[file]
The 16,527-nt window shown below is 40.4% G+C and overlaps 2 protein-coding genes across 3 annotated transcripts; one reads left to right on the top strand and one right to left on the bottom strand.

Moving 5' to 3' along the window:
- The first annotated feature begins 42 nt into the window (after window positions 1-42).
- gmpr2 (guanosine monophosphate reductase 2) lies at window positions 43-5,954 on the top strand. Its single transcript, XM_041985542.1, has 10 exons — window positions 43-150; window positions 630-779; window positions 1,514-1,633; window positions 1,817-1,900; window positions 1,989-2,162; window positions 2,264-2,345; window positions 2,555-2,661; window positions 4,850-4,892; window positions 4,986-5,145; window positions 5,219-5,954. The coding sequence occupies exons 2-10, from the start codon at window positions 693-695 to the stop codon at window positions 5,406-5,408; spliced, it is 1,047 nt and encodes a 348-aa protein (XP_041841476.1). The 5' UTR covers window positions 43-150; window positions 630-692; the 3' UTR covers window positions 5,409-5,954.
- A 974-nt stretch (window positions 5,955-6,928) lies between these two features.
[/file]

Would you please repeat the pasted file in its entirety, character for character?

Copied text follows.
The 16,527-nt window shown below is 40.4% G+C and overlaps 2 protein-coding genes across 3 annotated transcripts; one reads left to right on the top strand and one right to left on the bottom strand.

Moving 5' to 3' along the window:
- The first annotated feature begins 42 nt into the window (after window positions 1-42).
- gmpr2 (guanosine monophosphate reductase 2) lies at window positions 43-5,954 on the top strand. Its single transcript, XM_041985542.1, has 10 exons — window positions 43-150; window positions 630-779; window positions 1,514-1,633; window positions 1,817-1,900; window positions 1,989-2,162; window positions 2,264-2,345; window positions 2,555-2,661; window positions 4,850-4,892; window positions 4,986-5,145; window positions 5,219-5,954. The coding sequence occupies exons 2-10, from the start codon at window positions 693-695 to the stop codon at window positions 5,406-5,408; spliced, it is 1,047 nt and encodes a 348-aa protein (XP_041841476.1). The 5' UTR covers window positions 43-150; window positions 630-692; the 3' UTR covers window positions 5,409-5,954.
- A 974-nt stretch (window positions 5,955-6,928) lies between these two features.